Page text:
News & Horn Highlights: Tigray forces withdraw and call for peace, Resolution on rights probe in Ethiopia adopted, 164 people drown off Libya

Dear readers, as the year draws to a close, the News and Horn highlights will take a break. We will return in the second week of January. We wish you happy holidays to those that celebrate, and we express our sincerest hope that 2022 will start with concentrated efforts for peace building and negotiation. 

This week news highlights: Tigray forces announce withdrawal in a bid for peace; Reports of bombings in Tigray; UN Human Rights Council adopts resolution to implement human rights probe in Ethiopia; Experts call for renewed international pressure on Ethiopia; Allegations of rape during Sudan protests; Hamdok may resign; Refugees drown in shipwrecks off Libya; UN team was unable to enter restricted Belarus-Poland border zone; Increase in asylum applications by Syrians in Europe; Migrants in Germany important for the labor market says study; Failure of rescue operation may have contributed to channel deaths; Empathy and safe passage for refugees arriving in Britain; Call to protect children on the move; Refugees in UK hotels cannot distance amidst Omicron; and IOM says Female migrants face more challenges reintegrating than men.

The Greater Horn of Africa

Ethiopia:  Withdrawal of Tigray forces announced
Tigray leader Debretsion Gebremichael has sent a letter to the UN Secretary General announcing the withdrawal of all Tigray forces from regions outside of Tigray. “We trust that our bold act of withdrawal will be a decisive opening for peace,” stated Debretsion. The letter continued by addressing the immense casualties and suffering caused by the war. In order to protect the people of Tigray, Debretsion called for the international community to establish a no-fly  zone over Tigray for hostile aircrafts and drones, and the imposing of an arms embargo on Ethiopia and Eritrea. Furthermore, the letter called for the UN Security Council to establish a mechanism in order to ensure the cessation of hostilities and the withdrawal of external forces from Tigray. In addition, the International community and the UN were called to find an urgent way to provide critical humanitarian aid to the region. The Ethiopian government dismissed the withdrawal of the Tigray forces, which stated it was clearing out the forces.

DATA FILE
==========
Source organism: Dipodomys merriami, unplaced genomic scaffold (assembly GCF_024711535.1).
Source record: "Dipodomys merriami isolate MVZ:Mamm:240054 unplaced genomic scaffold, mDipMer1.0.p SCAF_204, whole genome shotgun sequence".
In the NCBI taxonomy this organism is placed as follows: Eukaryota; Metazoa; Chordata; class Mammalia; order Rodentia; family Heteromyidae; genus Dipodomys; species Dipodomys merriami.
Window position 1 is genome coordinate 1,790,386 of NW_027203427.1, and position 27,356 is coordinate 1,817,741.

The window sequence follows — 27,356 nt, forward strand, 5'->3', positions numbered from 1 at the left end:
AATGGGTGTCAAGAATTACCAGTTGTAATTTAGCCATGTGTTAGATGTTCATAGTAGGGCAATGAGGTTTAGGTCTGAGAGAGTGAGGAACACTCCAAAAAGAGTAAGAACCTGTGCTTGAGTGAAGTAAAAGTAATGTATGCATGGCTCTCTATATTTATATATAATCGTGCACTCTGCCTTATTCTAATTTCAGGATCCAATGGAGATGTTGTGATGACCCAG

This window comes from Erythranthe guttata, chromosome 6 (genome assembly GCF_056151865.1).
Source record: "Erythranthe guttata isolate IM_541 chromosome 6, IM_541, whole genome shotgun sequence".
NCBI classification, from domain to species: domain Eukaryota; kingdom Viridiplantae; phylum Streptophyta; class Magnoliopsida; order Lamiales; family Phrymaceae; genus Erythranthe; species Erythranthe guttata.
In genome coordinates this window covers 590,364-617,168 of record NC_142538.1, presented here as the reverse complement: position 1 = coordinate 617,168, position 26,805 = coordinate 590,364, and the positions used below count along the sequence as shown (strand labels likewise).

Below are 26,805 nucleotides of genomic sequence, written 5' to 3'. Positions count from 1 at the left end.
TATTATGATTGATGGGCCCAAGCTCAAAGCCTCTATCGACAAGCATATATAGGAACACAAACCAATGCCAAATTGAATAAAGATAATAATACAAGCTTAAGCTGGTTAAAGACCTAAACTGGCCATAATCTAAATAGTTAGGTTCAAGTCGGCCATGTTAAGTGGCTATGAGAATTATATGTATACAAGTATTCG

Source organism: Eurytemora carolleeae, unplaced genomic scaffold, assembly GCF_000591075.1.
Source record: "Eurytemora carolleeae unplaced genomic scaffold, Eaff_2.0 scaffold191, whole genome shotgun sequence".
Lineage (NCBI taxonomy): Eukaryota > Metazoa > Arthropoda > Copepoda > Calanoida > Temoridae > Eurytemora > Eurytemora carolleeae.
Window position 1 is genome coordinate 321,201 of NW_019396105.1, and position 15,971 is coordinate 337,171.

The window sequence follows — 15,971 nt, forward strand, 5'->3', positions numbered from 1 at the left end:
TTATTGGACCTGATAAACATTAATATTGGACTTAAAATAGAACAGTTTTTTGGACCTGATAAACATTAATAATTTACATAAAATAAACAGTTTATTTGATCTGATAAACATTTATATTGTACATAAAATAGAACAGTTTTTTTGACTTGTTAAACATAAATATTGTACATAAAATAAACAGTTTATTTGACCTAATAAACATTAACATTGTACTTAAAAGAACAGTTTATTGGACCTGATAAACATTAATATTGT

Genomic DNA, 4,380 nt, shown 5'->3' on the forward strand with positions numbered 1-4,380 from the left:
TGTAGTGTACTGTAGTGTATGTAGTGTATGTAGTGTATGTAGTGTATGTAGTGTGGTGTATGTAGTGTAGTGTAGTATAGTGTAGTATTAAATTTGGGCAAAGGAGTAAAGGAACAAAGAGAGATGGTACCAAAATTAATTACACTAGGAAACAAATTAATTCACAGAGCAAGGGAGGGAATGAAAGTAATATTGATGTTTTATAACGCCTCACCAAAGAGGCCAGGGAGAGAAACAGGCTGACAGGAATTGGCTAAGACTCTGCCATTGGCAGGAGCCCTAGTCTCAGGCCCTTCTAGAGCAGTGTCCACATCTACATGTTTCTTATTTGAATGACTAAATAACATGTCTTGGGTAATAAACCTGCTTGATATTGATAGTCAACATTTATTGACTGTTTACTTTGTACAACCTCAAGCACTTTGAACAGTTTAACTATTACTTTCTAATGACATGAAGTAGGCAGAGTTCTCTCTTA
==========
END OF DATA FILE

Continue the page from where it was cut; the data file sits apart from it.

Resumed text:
Ethiopia: Bombings in Tigray after withdrawal announcement, says Tigray media
Tigrayan media says that the Ethiopian government has engaged in the bombing of civilian targets in the past 2 days since the announcement of the troop withdrawal by the Tigray government. They state that a drone attack on Monday killed 23 people. The UN Office for the Coordination of Humanitarian Affairs (OCHA) states that it has received reports of air strikes on Alamata in Tigray between 15 and 17 December. The report states that there have been casualties, including deaths, although the numbers are unclear. Meanwhile, no humanitarian trucks have arrived in Mekelle since last week. Meanwhile, the US has expressed concern over the sale of drones by foreign countries such as Turkey, and the use of armed drones by the Ethiopian government in the conflict. 

Ethiopia: Outcomes of the UN Human Rights Council meeting on Ethiopia